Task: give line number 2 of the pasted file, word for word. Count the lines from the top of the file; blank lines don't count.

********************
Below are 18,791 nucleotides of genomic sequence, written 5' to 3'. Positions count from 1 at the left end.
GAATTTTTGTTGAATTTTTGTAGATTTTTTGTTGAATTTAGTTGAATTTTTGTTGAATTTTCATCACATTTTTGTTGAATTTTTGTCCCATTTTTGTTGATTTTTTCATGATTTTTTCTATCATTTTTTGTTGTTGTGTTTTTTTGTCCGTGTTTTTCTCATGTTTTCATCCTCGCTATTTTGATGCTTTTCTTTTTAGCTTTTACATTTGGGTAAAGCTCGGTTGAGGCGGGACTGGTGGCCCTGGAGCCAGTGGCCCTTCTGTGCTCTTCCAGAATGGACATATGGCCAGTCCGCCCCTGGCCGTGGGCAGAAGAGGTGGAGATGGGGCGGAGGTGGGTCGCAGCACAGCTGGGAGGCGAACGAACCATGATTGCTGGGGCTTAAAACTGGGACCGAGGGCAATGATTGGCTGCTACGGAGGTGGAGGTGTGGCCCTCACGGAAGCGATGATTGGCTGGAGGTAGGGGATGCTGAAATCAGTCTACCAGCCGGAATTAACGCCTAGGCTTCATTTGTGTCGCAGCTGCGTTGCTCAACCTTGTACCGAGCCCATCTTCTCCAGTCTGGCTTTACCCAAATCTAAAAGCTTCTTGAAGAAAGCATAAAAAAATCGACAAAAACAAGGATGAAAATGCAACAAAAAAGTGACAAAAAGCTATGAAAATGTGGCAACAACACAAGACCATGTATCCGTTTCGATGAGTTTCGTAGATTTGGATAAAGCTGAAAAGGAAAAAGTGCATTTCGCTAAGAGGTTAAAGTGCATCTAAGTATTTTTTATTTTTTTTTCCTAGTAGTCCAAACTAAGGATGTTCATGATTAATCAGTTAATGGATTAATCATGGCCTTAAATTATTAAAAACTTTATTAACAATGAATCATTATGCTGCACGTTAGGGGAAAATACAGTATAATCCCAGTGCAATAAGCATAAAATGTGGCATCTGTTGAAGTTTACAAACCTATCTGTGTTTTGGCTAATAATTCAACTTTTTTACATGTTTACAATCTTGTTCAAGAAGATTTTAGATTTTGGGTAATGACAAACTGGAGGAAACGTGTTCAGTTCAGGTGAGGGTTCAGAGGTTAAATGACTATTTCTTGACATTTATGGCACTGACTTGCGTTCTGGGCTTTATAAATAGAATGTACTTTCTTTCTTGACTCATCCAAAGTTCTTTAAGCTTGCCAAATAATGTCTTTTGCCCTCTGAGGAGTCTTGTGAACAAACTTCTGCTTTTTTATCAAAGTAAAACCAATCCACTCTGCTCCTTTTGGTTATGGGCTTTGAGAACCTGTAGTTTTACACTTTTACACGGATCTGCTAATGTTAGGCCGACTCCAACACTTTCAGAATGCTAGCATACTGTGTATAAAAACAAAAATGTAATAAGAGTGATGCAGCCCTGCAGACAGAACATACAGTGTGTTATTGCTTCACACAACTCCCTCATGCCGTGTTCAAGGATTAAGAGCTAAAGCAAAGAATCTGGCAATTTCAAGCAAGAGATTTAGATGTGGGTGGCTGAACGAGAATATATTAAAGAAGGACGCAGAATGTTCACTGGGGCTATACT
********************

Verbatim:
GAATTTTTGTTGAATTTTTGTAGATTTTTTGTTGAATTTAGTTGAATTTTTGTTGAATTTTCATCACATTTTTGTTGAATTTTTGTCCCATTTTTGTTGATTTTTTCATGATTTTTTCTATCATTTTTTGTTGTTGTGTTTTTTTGTCCGTGTTTTTCTCATGTTTTCATCCTCGCTATTTTGATGCTTTTCTTTTTAGCTTTTACATTTGGGTAAAGCTCGGTTGAGGCGGGACTGGTGGCCCTGGAGCCAGTGGCCCTTCTGTGCTCTTCCAGAATGGACATATGGCCAGTCCGCCCCTGGCCGTGGGCAGAAGAGGTGGAGATGGGGCGGAGGTGGGTCGCAGCACAGCTGGGAGGCGAACGAACCATGATTGCTGGGGCTTAAAACTGGGACCGAGGGCAATGATTGGCTGCTACGGAGGTGGAGGTGTGGCCCTCACGGAAGCGATGATTGGCTGGAGGTAGGGGATGCTGAAATCAGTCTACCAGCCGGAATTAACGCCTAGGCTTCATTTGTGTCGCAGCTGCGTTGCTCAACCTTGTACCGAGCCCATCTTCTCCAGTCTGGCTTTACCCAAATCTAAAAGCTTCTTGAAGAAAGCATAAAAAAATCGACAAAAACAAGGATGAAAATGCAACAAAAAAGTGACAAAAAGCTATGAAAATGTGGCAACAACACAAGACCATGTATCCGTTTCGATGAGTTTCGTAGATTTGGATAAAGCTGAAAAGGAAAAAGTGCATTTCGCTAAGAGGTTAAAGTGCATCTAAGTATTTTTTATTTTTTTTTCCTAGTAGTCCAAACTAAGGATGTTCATGATTAATCAGTTAATGGATTAATCATGGCCTTAAATTATTAAAAACTTTATTAACAATGAATCATTATGCTGCACGTTAGGGGAAAATACAGTATAATCCCAGTGCAATAAGCATAAAATGTGGCATCTGTTGAAGTTTACAAACCTATCTGTGTTTTGGCTAATAATTCAACTTTTTTACATGTTTACAATCTTGTTCAAGAAGATTTTAGATTTTGGGTAATGACAAACTGGAGGAAACGTGTTCAGTTCAGGTGAGGGTTCAGAGGTTAAATGACTATTTCTTGACATTTATGGCACTGACTTGCGTTCTGGGCTTTATAAATAGAATGTACTTTCTTTCTTGACTCATCCAAAGTTCTTTAAGCTTGCCAAATAATGTCTTTTGCCCTCTGAGGAGTCTTGTGAACAAACTTCTGCTTTTTTATCAAAGTAAAACCAATCCACTCTGCTCCTTTTGGTTATGGGCTTTGAGAACCTGTAGTTTTACACTTTTACACGGATCTGCTAATGTTAGGCCGACTCCAACACTTTCAGAATGCTAGCATACTGTGTATAAAAACAAAAATGTAATAAGAGTGATGCAGCCCTGCAGACAGAACATACAGTGTGTTATTGCTTCACACAACTCCCTCATGCCGTGTTCAAGGATTAAGAGCTAAAGCAAAGAATCTGGCAATTTCAAGCAAGAGATTTAGATGTGGGTGGCTGAACGAGAATATATTAAAGAAGGACGCAGAATGTTCACTGGGGCTATACT